The heyday of online shopping experience, with its attractive package of easy convenience and tax-free pricing, may soon be over.
A proposed federal online-sales tax bill, currently being drafted, and due to be tabled before the Congress, would make it mandatory for large online retailers to collect sales tax on the sale of merchandise. Small ventures with inconspicuous businesses will however, not be required to do so.
So far, New York is the only state to have such a law. Since June 1, 2008, The Empire State has required all virtual companies to collect a sales tax even though they may not have any “physical presence” in the state, in terms of a store, a warehouse, staff, etc.
With the country facing its worst financial downturn since the Great Depression, many economically hard-hit states are contemplating copycat legislation. The move is being viewed as an effective avenue for recouping state revenue, lost as a result of the recession.
Research conducted by a team of University of Tennessee professors, published in BusinessWeek—projects that online-sales taxes could bring in much as $52 billion in state revenues over the next six years.
E-commerce ventures Overstock and eBay are against the idea in its entirety and are spearheading a resistance movement of Web players against Capitol Hill.
Giant e-retailer Amazon, on the other hand, has a beef with only the New York law. It isn’t opposed to having a uniform, nationwide version—a view that might find favor with behemoths like Wal-Mart, who’re required to collect taxes on two fronts—online as well as through brick-and-mortar stores.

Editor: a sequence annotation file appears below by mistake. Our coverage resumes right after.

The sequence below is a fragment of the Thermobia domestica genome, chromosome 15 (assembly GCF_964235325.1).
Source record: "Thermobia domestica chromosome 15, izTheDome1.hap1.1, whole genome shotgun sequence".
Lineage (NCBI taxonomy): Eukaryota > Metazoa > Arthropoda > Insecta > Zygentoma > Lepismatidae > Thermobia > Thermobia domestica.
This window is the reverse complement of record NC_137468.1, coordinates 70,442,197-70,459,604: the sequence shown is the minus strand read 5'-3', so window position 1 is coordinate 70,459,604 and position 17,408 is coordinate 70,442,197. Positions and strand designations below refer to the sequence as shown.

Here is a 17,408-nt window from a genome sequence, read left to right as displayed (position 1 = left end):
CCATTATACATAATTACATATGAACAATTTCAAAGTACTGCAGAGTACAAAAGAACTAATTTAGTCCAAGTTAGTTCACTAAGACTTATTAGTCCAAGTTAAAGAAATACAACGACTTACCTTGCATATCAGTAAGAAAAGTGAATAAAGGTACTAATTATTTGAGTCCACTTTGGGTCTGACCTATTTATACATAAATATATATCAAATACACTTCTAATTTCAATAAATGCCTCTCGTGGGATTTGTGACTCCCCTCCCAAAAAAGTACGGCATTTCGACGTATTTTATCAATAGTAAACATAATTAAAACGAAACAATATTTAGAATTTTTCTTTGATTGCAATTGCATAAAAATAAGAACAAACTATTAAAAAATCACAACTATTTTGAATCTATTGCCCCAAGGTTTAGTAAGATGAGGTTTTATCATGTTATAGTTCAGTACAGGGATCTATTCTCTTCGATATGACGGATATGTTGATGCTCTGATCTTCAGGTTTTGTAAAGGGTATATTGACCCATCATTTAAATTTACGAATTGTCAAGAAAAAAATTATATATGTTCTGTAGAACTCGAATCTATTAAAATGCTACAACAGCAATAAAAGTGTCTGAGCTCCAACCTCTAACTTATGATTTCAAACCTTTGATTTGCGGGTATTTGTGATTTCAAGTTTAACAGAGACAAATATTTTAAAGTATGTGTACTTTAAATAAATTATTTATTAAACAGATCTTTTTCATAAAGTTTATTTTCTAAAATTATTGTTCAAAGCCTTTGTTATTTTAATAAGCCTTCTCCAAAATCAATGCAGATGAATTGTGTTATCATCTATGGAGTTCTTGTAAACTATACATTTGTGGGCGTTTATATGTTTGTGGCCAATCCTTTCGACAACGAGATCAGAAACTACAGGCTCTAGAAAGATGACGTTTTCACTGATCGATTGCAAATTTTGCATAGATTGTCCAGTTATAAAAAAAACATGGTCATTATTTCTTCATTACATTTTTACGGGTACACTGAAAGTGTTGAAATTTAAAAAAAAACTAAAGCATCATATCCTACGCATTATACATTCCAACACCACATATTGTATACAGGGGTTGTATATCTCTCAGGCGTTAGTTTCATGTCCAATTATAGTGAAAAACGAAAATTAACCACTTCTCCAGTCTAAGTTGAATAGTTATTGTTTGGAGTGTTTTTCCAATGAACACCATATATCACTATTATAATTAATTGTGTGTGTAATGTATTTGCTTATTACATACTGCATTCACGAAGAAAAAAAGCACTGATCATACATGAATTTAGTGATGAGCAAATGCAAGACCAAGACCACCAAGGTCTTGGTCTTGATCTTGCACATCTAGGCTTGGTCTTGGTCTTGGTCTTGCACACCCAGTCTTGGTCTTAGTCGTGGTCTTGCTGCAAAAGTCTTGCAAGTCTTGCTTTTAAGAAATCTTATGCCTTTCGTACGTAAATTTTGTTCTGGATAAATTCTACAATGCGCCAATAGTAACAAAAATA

Last year, when the law came into effect in New York, Amazon, and Overstock each filed a suit against the state on grounds that it was unconstitutional.
In the 1992 Supreme Court case, Quill versus North Dakota, the court held that states can obligate remote merchants to collect sales taxes only in regions where they have operations.
Further, “[it said that the] existence of customers alone (that is, an economic presence) did not create sufficient nexus under the Commerce Clause for North Dakota to impose a sales tax collection burden on Quill Corp,” writes Tax Foundation staff Chris Atkins.
So, to circumvent the legal problems arising out of this verdict, New York amended its law to state that if an e-retailer had a New York-based partner (a blog or a Web site), then, that qualified as a presence in the state and hence, made it liable for tax collection.
Though consumers may not feel the pinch of online taxes on small purchases, they’ll certainly feel its effects when buying big-ticket items.
Senator Mike Enzi, a Republican from Wyoming and Representative Bill Delahunt, a Massachusetts Democrat, are lobbying to overturn the 1992 ruling.
Though it’s still premature to predict how their victory will impact the online spending habits of shoppers, it’s clear that the new legislation will go a long way in replenishing the nation’s depleting coffers.